Scott Littlefield MS, CN, CISSN
Do you tell someone with depression not to feel sad because life is good?
When you simply tell someone they shouldn’t feel guilty for a food choice or behavior, you tell them that their feelings are invalid. It distances them and fails to solve the problem. Instead, ask why – usually twice. I shouldn’t have eaten that. Why? It’s bad for me. Why? Now you can begin to understand their thoughts and have a discussion to address the root cause of the issue.
Alleviation of this anxiety is typically a straightforward process that is all too often ignored by athletes and inexperienced practitioners in favor of cheap sentiments that actually prevent athletes from growth.
Food guilt is the realization of a misalignment between food choices and goals. Whether valid or not, it comes from a choice that is believed to conflict with one or more goals.
If an athlete eats a big ol' cheesy, creamy burrito right before competition and then gets sick, underperforms, and lets their team down, a little food guilt might prompt them to consider making a different choice next time that is more in line with their priorities.
Frequent I shouldn’t have eaten that dialogue indicates a lack of clear priorities and/or a misunderstanding of how food can fit to achieve various goals: performance, social connection, hunger, survival, aesthetics, short-term and long-term health, joy and happiness. Why do you say you ‘shouldn’t have eaten that’? Why did you eat it?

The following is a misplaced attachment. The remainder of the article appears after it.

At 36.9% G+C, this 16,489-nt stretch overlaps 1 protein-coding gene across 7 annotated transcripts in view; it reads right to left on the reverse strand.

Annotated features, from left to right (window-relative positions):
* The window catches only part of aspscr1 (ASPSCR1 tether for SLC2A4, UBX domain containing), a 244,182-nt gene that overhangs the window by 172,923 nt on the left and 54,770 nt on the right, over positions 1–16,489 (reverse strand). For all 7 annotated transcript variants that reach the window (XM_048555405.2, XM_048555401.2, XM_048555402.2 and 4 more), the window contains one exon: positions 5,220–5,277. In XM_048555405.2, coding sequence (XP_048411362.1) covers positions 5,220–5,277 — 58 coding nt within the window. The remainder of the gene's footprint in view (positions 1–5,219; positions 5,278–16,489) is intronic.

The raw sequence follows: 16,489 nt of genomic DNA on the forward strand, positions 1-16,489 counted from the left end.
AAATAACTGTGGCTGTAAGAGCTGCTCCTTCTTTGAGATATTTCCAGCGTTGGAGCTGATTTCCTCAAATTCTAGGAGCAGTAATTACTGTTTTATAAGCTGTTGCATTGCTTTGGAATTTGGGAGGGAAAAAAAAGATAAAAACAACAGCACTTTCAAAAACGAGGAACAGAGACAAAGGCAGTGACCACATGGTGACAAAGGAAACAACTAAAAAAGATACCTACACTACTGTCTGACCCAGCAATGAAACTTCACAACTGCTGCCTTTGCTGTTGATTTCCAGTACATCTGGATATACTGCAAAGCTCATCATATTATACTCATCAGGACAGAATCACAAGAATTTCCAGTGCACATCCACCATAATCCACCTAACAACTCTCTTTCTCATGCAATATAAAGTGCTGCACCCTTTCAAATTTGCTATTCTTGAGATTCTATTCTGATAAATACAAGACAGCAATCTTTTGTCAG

Maybe the athlete needs to understand how that choice fits perfectly fine: are they considering faulty good-food/bad-food paradigms? Are those senseless labels making them feel needless guilt over choices that actually fit their priorities? Now you can draw out good-food/bad-food discrepancies and help them work toward a better framework.
Maybe the athlete needs to better understand their own priorities in order to accept how their choice fits: is maintaining a caloric deficit to alter aesthetics not actually that high on their priority list? Is guilt coming from holding themselves accountable to that low-priority item while not being mindful of how their choice fits higher priority items? Now you can help navigate those priorities and collaborate toward a satisfactory solution.
Or, maybe the athlete needs to understand how a variety of other choices could have been better in that moment. Or, maybe they need to understand how to make choices more in line with their priorities.
Elimination of food guilt follows an exploration of priorities, a clarification of goals, and a more complex understanding of how a variety of foods can flexibly fit to achieve desired results... leading to athletes who make mindful, deliberate, and self-assured choices.
Fuelogics provides an individualized framework and utilizes a food-inclusive environment so athletes can integrate all-foods-fit education into their lives.
Scott Littlefield MS, CN, CISSN
Scott co-owns a private practice - ViTL Nutrition - where he works one-on-one with athletes as well as with programs from high school to professional levels across the country. He is a founding member of Fuelogics. These days you'll likely find him testing the boundaries of strength, size, and the mile-run or the limits of human taco consumption.